What is the Application Process for Social Security Disability and SSI?
How do you Win Benefits under Social Security Disability or SSI?
If I am determined disabled, how far back will Social Security pay benefits?
How do you prove your disability case if you have a mental condition?
What Can I Do to Improve My Chances of Winning Disability Benefits
Common Mistakes after Receiving a Denial of Social Security Disability or SSI Benefits
How to File for Disability - Tips for Filing
If You Get Approved For SSDI Will You Also Get Medicare?
How much does a Social Security disability attorney get paid?
Social Security Disability SSI Criteria and the Evaluation Process
How long does it take to be approved for SSI or Social Security disability?
What do you Need to Prove to Qualify for Disability Benefits?
Social Security Disability SSI and Fibromyalgia
Social Security Disability SSI and Degenerative Disc Disease
Can I Qualify For Disability and Receive Benefits based on Depression?
Answers to questions about SSD and SSI disability
What Disabilities Qualify for SSI and Social Security Disability Benefits?
Social Security Disability Status
Social Security Disability Tips — how a claim gets worked on
Social Security Disability, SSI Disability - Terms, Definitions, Concepts
When Are You Allowed To Ask For A Social Security Disability Hearing?
How to prove you are disabled
and win disability benefits
There are rules that regulate the path that an individual must take to get to a Social Security disability hearing, which means that an individual cannot just file for a disability hearing. Disability claimants must first file an initial disability claim and wait for a decision.
Generally, initial disability claim decisions average about one hundred days of processing time. Some disability claims take longer and some take less than a hundred days to receive a decision.
If an applicant's initial disability claim is denied, they have a sixty day appeal period with an additional five days for mailing (this is counted from their denial notice) to appeal their claim.
The Social Security disability appeal process begins with a request for reconsideration appeal and may end in Federal court. However, most disability claims end at the disability hearing (where the case is decided by an administrative law judge and both the claimant and his or her attorney are present), or at the Appeal Council review (the appeals council is where cases that have been denied by judges are reviewed).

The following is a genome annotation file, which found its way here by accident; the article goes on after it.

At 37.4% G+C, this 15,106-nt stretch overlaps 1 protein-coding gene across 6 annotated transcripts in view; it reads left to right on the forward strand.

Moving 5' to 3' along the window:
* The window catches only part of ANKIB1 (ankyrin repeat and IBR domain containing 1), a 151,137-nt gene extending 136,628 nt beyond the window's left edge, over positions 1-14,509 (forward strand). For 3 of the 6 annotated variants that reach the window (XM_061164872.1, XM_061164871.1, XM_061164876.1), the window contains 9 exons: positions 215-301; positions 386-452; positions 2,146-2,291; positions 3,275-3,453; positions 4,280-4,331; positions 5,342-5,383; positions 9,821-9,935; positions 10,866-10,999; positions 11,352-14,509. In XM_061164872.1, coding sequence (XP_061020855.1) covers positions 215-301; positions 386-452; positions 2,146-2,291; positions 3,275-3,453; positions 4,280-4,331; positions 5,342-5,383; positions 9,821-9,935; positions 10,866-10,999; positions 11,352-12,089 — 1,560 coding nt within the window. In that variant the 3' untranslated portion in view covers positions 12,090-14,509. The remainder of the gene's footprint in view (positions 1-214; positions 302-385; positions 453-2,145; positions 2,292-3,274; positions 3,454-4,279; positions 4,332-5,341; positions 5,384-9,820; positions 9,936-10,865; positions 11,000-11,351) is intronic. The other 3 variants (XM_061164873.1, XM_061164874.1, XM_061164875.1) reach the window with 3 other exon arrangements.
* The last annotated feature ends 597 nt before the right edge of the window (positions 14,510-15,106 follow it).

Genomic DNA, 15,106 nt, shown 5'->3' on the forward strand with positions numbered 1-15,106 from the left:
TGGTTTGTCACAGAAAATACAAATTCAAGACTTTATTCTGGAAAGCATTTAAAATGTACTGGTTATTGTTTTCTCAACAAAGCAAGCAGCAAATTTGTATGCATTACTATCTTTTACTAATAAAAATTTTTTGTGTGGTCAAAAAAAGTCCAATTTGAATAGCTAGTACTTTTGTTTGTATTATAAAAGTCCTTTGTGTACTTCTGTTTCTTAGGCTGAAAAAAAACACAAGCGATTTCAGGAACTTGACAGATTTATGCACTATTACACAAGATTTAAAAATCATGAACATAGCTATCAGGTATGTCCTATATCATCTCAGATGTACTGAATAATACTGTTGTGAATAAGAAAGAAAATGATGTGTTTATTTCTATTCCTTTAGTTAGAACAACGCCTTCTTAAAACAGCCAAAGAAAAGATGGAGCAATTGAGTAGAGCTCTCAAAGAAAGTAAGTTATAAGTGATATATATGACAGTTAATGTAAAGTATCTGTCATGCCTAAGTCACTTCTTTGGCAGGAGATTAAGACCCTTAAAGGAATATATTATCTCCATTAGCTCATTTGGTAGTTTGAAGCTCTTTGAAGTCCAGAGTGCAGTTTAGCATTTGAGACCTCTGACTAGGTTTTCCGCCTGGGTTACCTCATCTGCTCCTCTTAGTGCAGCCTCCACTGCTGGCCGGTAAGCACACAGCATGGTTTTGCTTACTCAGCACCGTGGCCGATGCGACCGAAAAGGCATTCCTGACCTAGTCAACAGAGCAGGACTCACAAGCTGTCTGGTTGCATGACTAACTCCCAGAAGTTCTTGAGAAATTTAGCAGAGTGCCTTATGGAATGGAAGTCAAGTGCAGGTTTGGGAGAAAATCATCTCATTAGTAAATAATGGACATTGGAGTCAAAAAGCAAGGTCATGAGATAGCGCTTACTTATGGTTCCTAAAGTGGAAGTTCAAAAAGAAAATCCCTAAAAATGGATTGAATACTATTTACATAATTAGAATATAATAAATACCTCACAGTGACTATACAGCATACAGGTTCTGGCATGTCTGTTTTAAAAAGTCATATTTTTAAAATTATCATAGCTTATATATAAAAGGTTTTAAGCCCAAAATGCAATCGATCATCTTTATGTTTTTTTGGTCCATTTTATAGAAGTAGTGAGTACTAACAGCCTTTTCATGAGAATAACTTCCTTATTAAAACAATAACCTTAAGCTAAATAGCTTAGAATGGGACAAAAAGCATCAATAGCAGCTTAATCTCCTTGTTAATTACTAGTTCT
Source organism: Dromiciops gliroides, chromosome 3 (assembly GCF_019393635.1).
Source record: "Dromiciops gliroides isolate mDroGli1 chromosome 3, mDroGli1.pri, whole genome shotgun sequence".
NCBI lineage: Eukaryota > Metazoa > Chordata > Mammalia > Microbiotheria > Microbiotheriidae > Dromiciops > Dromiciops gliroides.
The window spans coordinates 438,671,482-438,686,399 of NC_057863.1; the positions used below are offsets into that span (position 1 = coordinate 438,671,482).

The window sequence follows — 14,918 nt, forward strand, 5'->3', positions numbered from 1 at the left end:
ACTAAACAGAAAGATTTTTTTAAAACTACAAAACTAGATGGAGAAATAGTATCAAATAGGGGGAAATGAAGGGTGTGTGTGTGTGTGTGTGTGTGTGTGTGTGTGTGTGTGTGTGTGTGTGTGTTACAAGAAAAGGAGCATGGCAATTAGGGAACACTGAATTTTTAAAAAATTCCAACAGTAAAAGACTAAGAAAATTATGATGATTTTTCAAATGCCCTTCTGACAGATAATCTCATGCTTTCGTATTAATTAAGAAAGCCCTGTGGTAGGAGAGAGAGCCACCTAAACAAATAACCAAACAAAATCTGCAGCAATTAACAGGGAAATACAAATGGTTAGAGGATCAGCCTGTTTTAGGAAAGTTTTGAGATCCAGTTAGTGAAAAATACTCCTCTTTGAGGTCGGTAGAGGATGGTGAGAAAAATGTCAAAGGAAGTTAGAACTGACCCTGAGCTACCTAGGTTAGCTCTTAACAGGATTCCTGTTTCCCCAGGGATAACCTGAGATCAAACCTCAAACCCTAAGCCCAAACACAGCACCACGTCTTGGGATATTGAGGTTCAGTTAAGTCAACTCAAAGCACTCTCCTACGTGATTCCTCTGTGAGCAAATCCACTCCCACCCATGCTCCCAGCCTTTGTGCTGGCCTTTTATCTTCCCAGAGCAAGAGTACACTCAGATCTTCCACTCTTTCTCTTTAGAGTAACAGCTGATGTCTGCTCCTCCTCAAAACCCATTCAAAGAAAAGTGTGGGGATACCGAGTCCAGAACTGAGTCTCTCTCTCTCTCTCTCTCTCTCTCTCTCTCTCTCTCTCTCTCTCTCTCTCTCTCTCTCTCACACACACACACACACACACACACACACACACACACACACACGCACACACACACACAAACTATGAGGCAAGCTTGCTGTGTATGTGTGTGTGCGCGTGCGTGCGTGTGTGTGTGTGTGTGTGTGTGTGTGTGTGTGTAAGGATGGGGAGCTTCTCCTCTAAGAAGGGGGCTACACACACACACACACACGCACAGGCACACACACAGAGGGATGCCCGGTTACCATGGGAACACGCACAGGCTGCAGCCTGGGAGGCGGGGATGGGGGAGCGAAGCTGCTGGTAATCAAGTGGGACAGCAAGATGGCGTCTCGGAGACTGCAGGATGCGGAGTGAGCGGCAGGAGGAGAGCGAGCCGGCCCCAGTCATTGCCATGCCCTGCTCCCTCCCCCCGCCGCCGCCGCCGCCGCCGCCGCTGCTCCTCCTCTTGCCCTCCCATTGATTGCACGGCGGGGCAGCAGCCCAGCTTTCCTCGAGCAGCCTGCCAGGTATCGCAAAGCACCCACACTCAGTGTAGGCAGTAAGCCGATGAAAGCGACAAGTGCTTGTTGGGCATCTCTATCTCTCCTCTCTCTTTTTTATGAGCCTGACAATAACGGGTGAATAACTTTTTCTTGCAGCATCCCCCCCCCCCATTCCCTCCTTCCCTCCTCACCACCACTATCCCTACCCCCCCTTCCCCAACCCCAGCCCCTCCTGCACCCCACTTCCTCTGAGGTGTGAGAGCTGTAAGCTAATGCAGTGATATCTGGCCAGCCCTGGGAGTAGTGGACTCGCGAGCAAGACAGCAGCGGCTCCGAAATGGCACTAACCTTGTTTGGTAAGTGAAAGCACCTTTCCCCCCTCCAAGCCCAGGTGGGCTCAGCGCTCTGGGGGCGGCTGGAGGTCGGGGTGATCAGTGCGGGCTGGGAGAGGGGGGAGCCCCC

How does the social security appeal process work? If an applicant’s initial disability claim is denied, they must file a reconsideration appeal. In order to file a reconsideration appeal, the disability claimant must complete disability appeal paperwork--either online or on paper--and return it to Social Security by the sixty-fifth day after the date of their denial notice.
The reconsideration appeal is sent back to the state disability agency that made the initial disability decision. Once the reconsideration appeal is at the state disability agency (known as DDS, or disability determination services), another disability examiner will review the initial disability decision along with any new medical information to make another medical disability determination.
Reconsideration appeals generally take about an average of sixty days for a disability decision. If a disability applicant receives a denial of the reconsideration appeal, they have sixty-five days to file their next appeal.
The second appeal level is a request for an administrative law judge hearing, or simply a Social Security disability hearing. This level of the disability appeal process takes the longest time to receive a decision. Currently, the national average wait time for a Social Security disability hearing decision is more than twelve months due to huge backlogs at most Social Security hearings offices across the country.
National statistics indicate that about two thirds of all individuals who attend their Social Security disability hearing are approved for disability benefits which makes the disability hearing appeal level the most winning level of the Social Security disability process.
Return to: SSDRC, or the Questions, Answers, Tips, and Advice page
Individual Questions and Answers
SSD and SSI are Federal Programs
The title II Social Security Disability and title 16 SSI Disability programs operate under federal guidelines and, therefore, the program requirements--medical and non-medical--apply to all states:
Alabama, Alaska, Arizona, Arkansas, California, Colorado, Connecticut, Delaware, Florida, Georgia, Hawaii, Idaho, Indiana, Illinois, Iowa, Kansas, Kentucky, Louisiana, Maine, Maryland, Massachusetts, Michigan, Minnesota, Mississippi, Missouri, Montana, Nebraska, Nevada, New Hampshire, New Jersey, New Mexico, New York, North Carolina, North Dakota, Ohio, Oklahoma, Oregon, Pennsylvania, Rhode Island, South Carolina, South Dakota, Tennessee, Texas, Utah, Vermont, Virginia, Washington, West Virginia, Wisconsin, Wyoming
Recent approval and denial statistics for various states can be viewed here:
Social Security Disability, SSI Approval and Denial Statistics by state
Special Section: Disability Lawyers and unnecessary claim denials